The mark must be distinctive. It must be easily distinguishable from the producer of other goods and services.

The mark cannot be functional. China does not accept marks that refer to the nature or model of the good or service itself – a company selling apples will not be able to register an apple or an image of an apple as generic names are free to be used by all. The mark also cannot sabotage competitors by referring to a technical effect, thereby confusing consumers when choosing a product or service selling the same or similar technical effect.

The mark must be available for registration. The China Trade Mark Office )CTMO’s) official trademark database is available online and can be used to search existing trademarks. The database covers preliminary approvals, final approvals, renewals, and modifications of all trademarks and is available in Chinese and in English.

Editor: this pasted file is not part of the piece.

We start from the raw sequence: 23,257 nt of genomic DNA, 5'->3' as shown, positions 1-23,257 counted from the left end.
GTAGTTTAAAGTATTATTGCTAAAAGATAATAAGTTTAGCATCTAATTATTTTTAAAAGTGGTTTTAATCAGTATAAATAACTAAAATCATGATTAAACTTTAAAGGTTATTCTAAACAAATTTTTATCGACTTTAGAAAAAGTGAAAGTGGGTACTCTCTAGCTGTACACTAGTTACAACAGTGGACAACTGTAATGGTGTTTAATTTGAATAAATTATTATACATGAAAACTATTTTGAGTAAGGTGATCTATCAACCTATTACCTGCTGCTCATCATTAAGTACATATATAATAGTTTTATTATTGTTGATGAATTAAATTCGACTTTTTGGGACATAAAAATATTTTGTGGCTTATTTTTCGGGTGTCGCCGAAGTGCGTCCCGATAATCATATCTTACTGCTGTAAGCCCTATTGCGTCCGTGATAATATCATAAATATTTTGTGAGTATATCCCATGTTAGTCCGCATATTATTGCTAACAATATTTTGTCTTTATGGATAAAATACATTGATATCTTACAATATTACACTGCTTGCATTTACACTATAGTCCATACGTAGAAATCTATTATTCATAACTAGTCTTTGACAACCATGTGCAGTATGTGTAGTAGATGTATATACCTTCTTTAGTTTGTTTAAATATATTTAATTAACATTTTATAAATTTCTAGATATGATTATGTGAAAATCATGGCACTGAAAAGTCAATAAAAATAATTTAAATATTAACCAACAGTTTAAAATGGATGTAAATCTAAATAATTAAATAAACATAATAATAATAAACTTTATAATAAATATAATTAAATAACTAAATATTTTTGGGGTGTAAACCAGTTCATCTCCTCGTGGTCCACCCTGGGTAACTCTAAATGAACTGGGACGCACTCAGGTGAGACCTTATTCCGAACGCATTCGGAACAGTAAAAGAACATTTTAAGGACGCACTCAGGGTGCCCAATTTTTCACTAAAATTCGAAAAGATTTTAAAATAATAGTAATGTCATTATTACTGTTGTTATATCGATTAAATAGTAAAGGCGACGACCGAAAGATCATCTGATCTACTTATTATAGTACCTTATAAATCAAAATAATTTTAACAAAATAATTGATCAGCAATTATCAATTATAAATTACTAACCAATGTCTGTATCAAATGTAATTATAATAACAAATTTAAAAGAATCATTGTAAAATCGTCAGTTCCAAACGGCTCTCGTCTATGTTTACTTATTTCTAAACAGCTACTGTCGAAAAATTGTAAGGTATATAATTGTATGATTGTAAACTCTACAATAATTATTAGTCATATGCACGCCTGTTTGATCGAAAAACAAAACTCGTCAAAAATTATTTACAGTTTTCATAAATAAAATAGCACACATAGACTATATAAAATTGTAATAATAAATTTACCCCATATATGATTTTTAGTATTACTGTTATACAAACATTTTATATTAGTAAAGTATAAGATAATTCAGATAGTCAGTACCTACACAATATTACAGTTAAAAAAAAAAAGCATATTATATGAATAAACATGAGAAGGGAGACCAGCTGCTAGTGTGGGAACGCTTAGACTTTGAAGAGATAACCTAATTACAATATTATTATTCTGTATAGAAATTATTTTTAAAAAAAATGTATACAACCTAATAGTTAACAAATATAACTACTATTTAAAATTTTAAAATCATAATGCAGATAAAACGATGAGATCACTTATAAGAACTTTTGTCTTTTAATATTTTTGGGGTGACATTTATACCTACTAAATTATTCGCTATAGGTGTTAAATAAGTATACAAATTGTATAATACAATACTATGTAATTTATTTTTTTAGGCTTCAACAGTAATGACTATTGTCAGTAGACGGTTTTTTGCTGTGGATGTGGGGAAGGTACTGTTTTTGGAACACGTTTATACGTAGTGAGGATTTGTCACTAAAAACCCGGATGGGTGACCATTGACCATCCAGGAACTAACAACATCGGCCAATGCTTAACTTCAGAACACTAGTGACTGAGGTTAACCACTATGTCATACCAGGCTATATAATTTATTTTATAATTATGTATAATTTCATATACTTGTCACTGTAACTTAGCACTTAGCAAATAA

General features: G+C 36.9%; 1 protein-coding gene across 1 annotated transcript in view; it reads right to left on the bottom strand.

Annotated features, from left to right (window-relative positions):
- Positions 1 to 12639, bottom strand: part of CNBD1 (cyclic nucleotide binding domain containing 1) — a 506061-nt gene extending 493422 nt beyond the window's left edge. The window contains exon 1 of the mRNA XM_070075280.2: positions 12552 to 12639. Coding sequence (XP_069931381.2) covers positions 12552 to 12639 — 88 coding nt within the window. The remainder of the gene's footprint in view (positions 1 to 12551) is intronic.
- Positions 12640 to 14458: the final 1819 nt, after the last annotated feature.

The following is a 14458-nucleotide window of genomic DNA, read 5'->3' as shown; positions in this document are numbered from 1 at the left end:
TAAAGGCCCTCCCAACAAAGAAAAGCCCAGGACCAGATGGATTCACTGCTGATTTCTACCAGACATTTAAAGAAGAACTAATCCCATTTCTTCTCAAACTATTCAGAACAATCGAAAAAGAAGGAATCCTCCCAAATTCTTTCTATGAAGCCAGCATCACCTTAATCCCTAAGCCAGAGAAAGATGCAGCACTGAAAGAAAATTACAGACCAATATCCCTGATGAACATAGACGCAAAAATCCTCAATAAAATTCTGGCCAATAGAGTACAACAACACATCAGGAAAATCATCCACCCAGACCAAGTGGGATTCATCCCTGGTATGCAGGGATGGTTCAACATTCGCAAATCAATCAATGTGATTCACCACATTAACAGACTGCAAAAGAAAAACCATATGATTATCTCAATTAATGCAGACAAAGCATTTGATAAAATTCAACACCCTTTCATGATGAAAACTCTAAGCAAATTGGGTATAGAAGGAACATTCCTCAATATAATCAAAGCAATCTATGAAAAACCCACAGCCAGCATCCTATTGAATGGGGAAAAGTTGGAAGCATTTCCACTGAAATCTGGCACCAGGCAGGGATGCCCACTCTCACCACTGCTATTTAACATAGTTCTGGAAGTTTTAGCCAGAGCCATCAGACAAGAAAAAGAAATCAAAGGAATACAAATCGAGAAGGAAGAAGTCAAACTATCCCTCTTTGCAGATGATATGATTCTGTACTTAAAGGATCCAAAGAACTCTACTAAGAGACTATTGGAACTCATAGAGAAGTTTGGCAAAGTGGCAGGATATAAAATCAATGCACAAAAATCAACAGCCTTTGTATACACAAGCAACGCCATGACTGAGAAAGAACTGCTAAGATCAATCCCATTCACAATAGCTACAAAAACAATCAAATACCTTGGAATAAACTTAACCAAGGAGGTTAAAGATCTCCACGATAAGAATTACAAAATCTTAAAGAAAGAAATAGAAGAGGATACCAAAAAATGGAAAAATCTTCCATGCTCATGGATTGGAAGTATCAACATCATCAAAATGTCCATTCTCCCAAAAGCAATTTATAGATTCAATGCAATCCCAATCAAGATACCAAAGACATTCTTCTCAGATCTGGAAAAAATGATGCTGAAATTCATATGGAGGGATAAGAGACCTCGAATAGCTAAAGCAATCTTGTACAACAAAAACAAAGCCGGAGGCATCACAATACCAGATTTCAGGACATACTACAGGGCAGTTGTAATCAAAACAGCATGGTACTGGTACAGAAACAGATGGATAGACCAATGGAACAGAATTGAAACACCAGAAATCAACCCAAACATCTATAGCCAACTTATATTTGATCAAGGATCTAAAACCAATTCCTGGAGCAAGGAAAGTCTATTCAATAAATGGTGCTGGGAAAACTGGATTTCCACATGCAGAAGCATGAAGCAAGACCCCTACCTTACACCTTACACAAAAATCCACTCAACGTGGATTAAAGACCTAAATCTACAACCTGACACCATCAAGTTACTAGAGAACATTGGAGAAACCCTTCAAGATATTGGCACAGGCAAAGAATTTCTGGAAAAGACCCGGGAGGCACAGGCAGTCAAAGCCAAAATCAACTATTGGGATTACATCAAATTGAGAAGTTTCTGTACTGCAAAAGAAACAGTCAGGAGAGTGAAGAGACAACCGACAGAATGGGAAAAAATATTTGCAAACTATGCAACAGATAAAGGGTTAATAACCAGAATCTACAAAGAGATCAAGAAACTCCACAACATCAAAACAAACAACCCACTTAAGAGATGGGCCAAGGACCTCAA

Foreign companies should follow these steps when registering their brand in China:
 

1. Filing the application

The company must either directly file an application with the CTMO or file the application through the World Intellectual Property Organization (WIPO). If choosing the latter, the trademark application must be based in the country where the mark is currently registered.
 

2. Choosing the product and service sub-classes

It is imperative that the applicant’s trademark covers all the relevant products and services – in each of the sub-classes – when filing for registration. Footwear and boots belong to two different sub-classes, which means that the brand can be registered by different companies in each sub-class.

From January 1, the 2019 version of the Nice Classification table has come into effect. Those with trademark rights in China should make sure that their initial filings are in accordance with the most recent classification table.

Finally, foreign investors should note that while the 2019 version in China incorporates the goods and service specifications of the Nice system – a significant gap still exists when compared with the 11th Edition of the Nice Classification table. (The 11th edition of the Nice Classification was published in 2016; since 2013 a new version of each edition is published annually.)

3. Registering the trademark in Chinese characters